In previous posts we established that an Amvon was originally the dual-stepped platform in the center of the Nave, and in other areas, a booth upon a pillar. Nowadays, in many Greek churches it is simply a smaller model of either of the two, and placed on the north side of the Solea. It seems that perhaps due to a lack of any of these proper amvona, the front step of the Holy Vema is used to proclaim the Gospel. I am unsure as to how this justifies calling it the Amvon, at least in Greek usage. 

 

I never claimed the epistle reading was made from the amvon, but rather the solea. In the Greek custom I have been made privy to, it is always read in the center of the solea, either facing the Holy Vema or people, usually depending on whether it is a monastery or parish. I have never witnessed it being read from the kliros. The Gospel, however, is typically read by the Deacon from the Bishop's stasidi on the solea, if he serves, or upon the amvon (elevated pulpit) if there is one.



#29 Olga

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Posted 14 July 2015 - 06:52 AM

It seems that perhaps due to a lack of any of these proper amvona, the front step of the Holy Vema is used to proclaim the Gospel. I am unsure as to how this justifies calling it the Amvon, at least in Greek usage.

 

In every Orthodox church I have attended in my fifty years in the Church, including many Greek churches with pulpits, the Gospel is always read from the solea or the amvon (the semicircular projection of the solea), never from the pulpit. The pulpit was only used for the giving of the homily.

 

I never claimed the epistle reading was made from the amvon, but rather the solea.

 

This is what you said:
 

 

So then what is the area called where the Epistle reading takes place, the Deacon makes petitions, Holy Communion is received, etc?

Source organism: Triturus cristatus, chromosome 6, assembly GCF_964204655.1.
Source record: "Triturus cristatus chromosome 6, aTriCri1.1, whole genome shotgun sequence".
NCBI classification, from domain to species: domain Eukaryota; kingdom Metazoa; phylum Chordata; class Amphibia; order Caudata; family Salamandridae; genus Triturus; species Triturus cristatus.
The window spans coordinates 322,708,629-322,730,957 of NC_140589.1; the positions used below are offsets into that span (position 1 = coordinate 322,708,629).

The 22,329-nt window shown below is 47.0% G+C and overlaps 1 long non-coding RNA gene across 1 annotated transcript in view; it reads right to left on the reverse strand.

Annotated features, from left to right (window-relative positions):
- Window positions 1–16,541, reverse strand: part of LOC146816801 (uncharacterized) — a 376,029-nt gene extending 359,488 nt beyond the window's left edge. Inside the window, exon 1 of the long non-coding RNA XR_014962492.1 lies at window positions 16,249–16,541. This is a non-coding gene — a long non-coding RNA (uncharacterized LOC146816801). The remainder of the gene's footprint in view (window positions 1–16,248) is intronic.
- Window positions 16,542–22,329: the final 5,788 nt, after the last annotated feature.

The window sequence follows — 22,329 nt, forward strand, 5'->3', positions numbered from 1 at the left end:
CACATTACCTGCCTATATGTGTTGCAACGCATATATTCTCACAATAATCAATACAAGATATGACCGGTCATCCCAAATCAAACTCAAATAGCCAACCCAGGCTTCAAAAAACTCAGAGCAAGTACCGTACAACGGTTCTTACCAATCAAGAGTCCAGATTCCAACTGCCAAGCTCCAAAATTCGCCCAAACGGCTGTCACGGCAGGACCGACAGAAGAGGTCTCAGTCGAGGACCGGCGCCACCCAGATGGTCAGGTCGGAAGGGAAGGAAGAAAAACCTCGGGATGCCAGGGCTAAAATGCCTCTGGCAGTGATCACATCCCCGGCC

You are clearly referring to the raised semicircular projection, which is called the amvon.
 

 

In the Greek custom I have been made privy to, it is always read in the center of the solea, either facing the Holy Vema or people, usually depending on whether it is a monastery or parish. I have never witnessed it being read from the kliros.

 

This seems highly unusual, as in every Greek church I have attended over the decades, both in the city where I live (where there are at least a dozen of them), and elsewhere, including overseas, the Epistle has always been read from the right-hand kliros.



#30 Anthony Cornett

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Posted 14 July 2015 - 08:52 AM

I looked at writings of HE Augoustinos of Florina, and being a well-versed preacher of the Gospel, he is clear as to the clarity of the Amvon's definition. I also looked at the Typikon, which has a description of the action taken firstly by the Deacon, or the Priest if there is no Deacon to proclaim the Holy Gospel. The order is that the Deacon proclaims from the Amvon, or if no Deacon, then the Priest from the Beautiful Gate. This is clearly differentiating the two, otherwise I imagine the position's descriptor would be the same. Note 150 in the attached file below.

I am not sure if this link will work for everyone, so please let me know if the image does not show up:
https://www.dropbox....pikon.jpeg?dl=0

Edited by Anthony Cornett, 14 July 2015 - 08:54 AM.


#31 Olga

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Posted 14 July 2015 - 09:37 AM

Now you are speaking of the Gospel reading, not the Epistle reading. What is your point, Anthony? :huh:



#32 Anthony Cornett

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Posted 14 July 2015 - 03:45 PM

Now you are speaking of the Gospel reading, not the Epistle reading. What is your point, Anthony? :huh: